I’d never heard of Pipestone National Monument but when Kathleen told us about it, it became an imperative.
She chose a route which took us well north of the interstate so we could appreciate the state’s vast, open countryside. Kath likes roadtrips. If I lived in the US so would I! You can just drive. It’s not all traffic congestion like here in the UK.
(Just click on the pictures for the full screen effect)

I heartily recommend the Tomato and Basil Soup– Perkins– good places to eat.
Pipestone Quarry is an ancient Indian site, geologically and anthropologically unique. I cannot do it justice on a blog entry but I would encourage you to take a look at the History of Pipestone and if you are ever in the vicinity — we were 200 miles away 🙂 — it’s worth the trip because whether you like myths, history, geology, traditional crafts, smoking a pipe, peace or just the sheer magic of a beautiful place, this is surely it!

I think it helped that we visited in September. It’s quieter after Labor Day in the US — not so many visitors to jostle with the peace of this pipestone quarry. It was cooler too.

It’s got to do with a Great Flood and Blood, the sacred colour red, fire and stone, smoke rising like a prayer and pipe weed — Sumac, Wild tobacco, tree bark and prairie grasses — a potency of potential — P E A C E

The trail is under a mile taking prairie views, falls and the quarry face itself which offers some unique features.

look through the hole and see
The Oracle

Did I ever tell you how I love silently communing with nature? Two other people were just too much for me so I told them to go away, sat down and contemplated a very special face of rock which I will not share here. There was a real sense of spending a unique moment in time with a rockface something that seemed timeless. Then a moment of clarity which I willpass on.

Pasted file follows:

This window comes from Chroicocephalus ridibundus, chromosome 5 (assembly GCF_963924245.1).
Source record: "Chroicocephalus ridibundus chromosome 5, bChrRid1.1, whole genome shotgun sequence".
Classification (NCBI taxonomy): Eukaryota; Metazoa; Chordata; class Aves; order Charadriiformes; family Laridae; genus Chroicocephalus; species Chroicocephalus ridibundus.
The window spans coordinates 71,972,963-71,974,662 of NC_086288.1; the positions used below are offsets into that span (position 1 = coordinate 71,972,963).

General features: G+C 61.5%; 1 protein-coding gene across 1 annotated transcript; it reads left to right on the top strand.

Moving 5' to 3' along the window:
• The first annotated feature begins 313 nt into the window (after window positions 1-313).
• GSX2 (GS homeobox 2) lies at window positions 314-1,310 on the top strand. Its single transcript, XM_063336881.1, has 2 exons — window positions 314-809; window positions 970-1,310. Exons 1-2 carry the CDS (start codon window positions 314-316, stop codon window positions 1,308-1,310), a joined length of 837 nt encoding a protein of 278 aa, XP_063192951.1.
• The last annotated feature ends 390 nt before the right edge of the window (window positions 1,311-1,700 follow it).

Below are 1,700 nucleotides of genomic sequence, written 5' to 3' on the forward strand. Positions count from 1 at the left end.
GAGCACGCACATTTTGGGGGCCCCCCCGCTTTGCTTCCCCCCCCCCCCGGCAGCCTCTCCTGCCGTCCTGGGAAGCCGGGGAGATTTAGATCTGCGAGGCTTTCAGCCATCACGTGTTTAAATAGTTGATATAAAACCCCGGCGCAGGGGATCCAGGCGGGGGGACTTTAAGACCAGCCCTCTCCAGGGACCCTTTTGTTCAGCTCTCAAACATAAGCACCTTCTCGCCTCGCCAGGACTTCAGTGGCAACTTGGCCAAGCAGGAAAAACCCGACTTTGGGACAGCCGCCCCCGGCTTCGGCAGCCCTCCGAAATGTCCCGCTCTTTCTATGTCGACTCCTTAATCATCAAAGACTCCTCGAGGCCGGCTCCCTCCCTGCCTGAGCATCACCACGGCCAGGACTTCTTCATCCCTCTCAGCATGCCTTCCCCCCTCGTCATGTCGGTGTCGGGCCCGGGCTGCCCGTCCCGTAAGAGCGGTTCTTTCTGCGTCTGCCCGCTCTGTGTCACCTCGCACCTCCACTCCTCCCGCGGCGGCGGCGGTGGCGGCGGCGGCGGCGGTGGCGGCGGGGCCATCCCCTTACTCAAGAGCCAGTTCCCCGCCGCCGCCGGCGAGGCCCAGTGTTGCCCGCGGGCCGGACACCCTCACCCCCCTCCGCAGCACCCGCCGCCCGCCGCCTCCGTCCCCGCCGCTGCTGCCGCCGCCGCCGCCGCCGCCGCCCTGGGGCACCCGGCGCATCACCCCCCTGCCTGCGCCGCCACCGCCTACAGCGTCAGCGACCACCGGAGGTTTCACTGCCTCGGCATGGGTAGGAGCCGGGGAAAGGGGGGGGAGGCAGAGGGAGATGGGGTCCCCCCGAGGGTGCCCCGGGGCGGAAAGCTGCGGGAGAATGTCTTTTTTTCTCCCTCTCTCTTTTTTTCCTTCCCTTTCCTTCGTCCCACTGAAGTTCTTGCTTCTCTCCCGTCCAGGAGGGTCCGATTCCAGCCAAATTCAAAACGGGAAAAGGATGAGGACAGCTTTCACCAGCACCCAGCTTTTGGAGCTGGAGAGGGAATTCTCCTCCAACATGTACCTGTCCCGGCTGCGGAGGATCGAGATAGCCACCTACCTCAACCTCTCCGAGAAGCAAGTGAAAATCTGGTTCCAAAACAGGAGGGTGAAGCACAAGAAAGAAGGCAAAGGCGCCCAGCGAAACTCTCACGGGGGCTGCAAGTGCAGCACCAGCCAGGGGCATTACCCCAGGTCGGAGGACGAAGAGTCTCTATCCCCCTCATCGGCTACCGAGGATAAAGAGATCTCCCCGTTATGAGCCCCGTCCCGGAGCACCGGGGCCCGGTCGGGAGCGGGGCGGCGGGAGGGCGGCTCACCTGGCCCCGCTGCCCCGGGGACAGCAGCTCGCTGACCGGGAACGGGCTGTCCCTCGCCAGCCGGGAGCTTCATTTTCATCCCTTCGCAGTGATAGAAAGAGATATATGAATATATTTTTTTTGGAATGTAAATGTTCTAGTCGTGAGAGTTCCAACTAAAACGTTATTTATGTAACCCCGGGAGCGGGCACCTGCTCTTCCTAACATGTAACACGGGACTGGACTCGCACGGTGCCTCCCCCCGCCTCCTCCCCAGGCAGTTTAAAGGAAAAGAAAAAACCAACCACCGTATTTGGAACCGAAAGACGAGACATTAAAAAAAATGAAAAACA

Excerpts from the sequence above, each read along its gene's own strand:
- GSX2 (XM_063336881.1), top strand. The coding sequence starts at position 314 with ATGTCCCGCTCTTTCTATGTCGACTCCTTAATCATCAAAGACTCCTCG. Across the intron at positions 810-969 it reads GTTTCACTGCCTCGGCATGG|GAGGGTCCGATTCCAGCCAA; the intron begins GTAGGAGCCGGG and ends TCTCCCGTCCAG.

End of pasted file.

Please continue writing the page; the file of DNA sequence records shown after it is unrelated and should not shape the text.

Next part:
I was here before you.

I will perhaps be here after you.

Only now are we together and unchanged.

It’s a memory I will treasure — me and Pipestone.

The visitor’s Centre is interesting, film, pipe and jewelry making demonstrations, lots to read and of course a gift shop. This was one gift I just had to give Noel — a real handmade native Pipestone pipe.

If you go there. respect the nature of the place. Native Americans still come here to quarry stone today — trying to locate that foot deep seam of sacred stone. Take nothing but photos. Leave nothing but footprints.

Sit a while. Meditate. I am so glad that this place was preserved and that we could visit it that day.

Then the onward journey — 38 more miles to the town of Sioux Falls — crashing and a welcome swim —  at The Hilton Garden Inn small pool but I recommend it.

Next: Sioux Falls and Blue Mounds